Key Lime Pies: They Are Not Supposed to be Green

Last month I was at a local bakery with a friend of mine in the seaside city of Seal Beach in Orange County, California. I love going to this little bakery and smelling the sweet, yet decadent aroma of the freshly baked peach cobbler, chocolate chip cookies-almost as large as a human head, pecan cinnamon rolls, and a myriad of cakes-carrot, chocolate, and cheese, and there’s definitely many more than I’m not mentioning.

But to my unexpected horror, this bakery was selling bright green key lime pie. It was as though someone took a giant highlighter and blotted the perfect pie over and over again until it could achieve its luminescent appearance. My heart almost sunk when I saw the poor little pie. I quickly expressed to my friend the dismay and shock that I felt when I saw the key lime pie as depicted by this respected and usually accurate, local bakery.

“Look, I exclaimed. This key lime pie is bright green! How frightening! Key lime pies are not supposed to be green!!”
At which point my friend could care less about the color of the pie since he was ready to devour all the other delicious desserts that the shop had to offer.

I may not have a PhD in culinary arts nor am I an expert at “correct and accurate pie color.” But I do know one fact; key lime pies are not green and should never, ever be the color of a highlighter. This is definitely a dessert faux pas. By this time, some of you may be scratching your heads, and thinking, “well if key lime pies are not green, what color are they?” And, that indeed is a marvelous question. I did not discover the true taste and color of a key lime pie until I moved to South Florida-where key lime pies are abundant–and lived there for three years. Now that I’ve returned to Southern California, I usually attempt to demystify the myth of the green key lime pie whenever the opportunity arises. Thus without further ado, here are a few key things about the color, texture, and taste of a perfect key lime pie.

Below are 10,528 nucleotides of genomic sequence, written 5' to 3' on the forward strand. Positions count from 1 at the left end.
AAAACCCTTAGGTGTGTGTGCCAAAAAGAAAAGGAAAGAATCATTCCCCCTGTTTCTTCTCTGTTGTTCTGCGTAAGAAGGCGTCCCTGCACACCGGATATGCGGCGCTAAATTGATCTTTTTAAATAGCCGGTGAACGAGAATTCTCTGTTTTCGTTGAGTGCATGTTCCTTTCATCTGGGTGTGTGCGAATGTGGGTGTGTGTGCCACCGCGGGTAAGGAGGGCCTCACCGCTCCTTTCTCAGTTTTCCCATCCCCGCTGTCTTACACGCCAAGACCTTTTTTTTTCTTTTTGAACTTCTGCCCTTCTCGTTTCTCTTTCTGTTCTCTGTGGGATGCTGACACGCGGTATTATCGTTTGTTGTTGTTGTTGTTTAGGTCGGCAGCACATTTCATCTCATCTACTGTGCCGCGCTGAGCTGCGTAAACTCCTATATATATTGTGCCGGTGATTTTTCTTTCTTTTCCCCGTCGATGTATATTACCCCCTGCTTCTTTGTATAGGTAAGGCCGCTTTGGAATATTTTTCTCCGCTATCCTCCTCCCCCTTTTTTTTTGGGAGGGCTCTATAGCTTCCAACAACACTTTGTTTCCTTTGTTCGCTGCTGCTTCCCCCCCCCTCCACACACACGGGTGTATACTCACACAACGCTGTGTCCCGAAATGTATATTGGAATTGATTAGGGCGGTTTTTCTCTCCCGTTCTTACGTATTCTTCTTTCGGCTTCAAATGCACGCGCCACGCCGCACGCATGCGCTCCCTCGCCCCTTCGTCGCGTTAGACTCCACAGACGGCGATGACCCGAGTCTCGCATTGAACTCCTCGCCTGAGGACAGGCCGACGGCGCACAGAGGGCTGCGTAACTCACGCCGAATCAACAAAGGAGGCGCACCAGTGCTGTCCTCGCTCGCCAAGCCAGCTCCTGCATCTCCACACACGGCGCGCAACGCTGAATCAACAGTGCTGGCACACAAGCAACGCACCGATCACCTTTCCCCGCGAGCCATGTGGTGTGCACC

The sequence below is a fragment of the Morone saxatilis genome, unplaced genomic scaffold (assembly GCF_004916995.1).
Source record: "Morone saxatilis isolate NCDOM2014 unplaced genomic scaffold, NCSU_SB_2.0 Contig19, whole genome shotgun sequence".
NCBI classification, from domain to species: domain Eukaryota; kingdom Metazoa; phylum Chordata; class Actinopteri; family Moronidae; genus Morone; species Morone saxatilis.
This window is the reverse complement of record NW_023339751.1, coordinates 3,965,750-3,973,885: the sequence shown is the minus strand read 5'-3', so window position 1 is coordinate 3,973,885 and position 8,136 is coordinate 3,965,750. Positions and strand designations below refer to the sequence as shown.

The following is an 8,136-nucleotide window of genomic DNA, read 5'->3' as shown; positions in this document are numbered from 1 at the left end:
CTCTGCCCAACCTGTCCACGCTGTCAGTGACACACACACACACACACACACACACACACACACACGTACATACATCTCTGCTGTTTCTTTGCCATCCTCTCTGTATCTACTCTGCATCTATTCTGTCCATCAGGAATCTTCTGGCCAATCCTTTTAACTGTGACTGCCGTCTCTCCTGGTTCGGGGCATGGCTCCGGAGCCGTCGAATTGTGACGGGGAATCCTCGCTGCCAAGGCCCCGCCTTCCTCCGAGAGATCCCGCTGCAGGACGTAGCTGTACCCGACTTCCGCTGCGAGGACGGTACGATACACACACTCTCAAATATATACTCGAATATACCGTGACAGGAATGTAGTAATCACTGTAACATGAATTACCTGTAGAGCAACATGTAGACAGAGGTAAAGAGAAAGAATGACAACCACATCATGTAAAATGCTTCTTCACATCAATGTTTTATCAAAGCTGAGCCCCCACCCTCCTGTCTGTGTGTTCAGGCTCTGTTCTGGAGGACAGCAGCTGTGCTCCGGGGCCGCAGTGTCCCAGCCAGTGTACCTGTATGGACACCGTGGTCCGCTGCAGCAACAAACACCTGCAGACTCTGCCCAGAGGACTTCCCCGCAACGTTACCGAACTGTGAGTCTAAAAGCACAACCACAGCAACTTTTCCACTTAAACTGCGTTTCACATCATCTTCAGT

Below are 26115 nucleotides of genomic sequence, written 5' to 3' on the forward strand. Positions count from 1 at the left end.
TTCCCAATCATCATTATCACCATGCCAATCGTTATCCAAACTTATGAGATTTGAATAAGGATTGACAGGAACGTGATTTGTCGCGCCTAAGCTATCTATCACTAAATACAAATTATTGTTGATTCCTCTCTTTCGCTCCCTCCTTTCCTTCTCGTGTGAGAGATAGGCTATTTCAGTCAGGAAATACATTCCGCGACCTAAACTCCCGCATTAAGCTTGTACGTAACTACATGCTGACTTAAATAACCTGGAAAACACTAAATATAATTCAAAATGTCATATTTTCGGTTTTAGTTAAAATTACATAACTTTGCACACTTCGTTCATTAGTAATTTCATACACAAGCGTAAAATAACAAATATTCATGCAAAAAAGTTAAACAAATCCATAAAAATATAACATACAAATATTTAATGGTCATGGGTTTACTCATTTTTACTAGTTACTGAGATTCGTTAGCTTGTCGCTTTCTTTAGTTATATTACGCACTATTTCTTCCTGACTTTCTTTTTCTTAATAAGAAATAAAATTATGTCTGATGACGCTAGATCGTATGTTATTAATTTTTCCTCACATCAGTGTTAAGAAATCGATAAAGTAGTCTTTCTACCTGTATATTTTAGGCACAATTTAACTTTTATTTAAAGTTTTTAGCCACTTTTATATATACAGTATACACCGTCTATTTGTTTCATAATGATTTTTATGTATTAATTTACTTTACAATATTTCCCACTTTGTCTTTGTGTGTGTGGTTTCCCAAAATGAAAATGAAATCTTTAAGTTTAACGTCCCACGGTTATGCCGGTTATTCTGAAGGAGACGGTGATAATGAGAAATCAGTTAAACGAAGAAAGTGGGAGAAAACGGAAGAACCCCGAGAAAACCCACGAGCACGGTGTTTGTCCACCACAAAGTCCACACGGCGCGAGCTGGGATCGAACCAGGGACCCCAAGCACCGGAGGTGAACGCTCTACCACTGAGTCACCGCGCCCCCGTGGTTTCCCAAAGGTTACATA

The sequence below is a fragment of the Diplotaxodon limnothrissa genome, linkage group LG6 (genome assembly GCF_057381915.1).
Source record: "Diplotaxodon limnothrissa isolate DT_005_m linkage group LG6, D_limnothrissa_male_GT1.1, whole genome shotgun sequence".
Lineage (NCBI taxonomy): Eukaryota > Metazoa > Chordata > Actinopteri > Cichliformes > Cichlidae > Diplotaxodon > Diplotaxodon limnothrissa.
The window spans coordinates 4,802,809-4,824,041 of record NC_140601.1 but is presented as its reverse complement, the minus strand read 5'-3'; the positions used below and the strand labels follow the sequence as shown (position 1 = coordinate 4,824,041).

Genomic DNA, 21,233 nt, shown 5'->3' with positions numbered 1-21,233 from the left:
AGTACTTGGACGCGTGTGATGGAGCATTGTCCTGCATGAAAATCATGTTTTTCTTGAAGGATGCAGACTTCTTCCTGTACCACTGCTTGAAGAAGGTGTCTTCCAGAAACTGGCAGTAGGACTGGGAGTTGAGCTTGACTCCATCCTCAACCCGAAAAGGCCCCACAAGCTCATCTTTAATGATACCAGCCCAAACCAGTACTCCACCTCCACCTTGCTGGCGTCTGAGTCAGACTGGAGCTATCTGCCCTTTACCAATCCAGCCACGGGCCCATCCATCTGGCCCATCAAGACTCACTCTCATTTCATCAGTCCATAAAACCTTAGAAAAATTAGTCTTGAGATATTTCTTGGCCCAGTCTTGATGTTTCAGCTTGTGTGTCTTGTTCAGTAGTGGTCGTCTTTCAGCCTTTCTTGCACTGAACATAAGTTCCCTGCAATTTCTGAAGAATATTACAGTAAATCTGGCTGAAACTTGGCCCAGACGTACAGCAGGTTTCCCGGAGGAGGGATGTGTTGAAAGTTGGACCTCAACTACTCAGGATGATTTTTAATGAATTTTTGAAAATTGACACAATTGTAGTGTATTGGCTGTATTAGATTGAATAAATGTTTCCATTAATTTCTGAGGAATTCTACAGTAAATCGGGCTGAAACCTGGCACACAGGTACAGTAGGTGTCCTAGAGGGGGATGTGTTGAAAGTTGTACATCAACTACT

First and foremost, an actual key lime pie should take on the shade of a light creamy yellow, quite similar to custard. They are simple and quite easy to make, the filling ingredients, which include condensed milk, eggs yolks, and key lime juice are all encased in a pastry or graham cracker crust. If you don’t live in Florida, obtaining the key lime juice may be difficult (but you can have the juice shipped to your home by ordering it via the Internet from the numerous stores that offer it from the Florida Keys).

To achieve the perfect key lime dessert, actual key lime juice should be used. Regular limes must never be used as substitutes, unless you’re in a dire emergency, and want a sub par end result. I personally like ordering my key lime juice from www.keylimeshop.com. This website has a storefront location, called Kermit’s Key West Key Lime Shoppe right in the heart of Key West. According to my taste buds’, Kermit’s serves the best key lime pie, and The Food Network also agrees. What makes them distinct from their competitors is they never substitute key lime juice with ordinary lime juice, remember, using actual key lime juice makes a world of difference.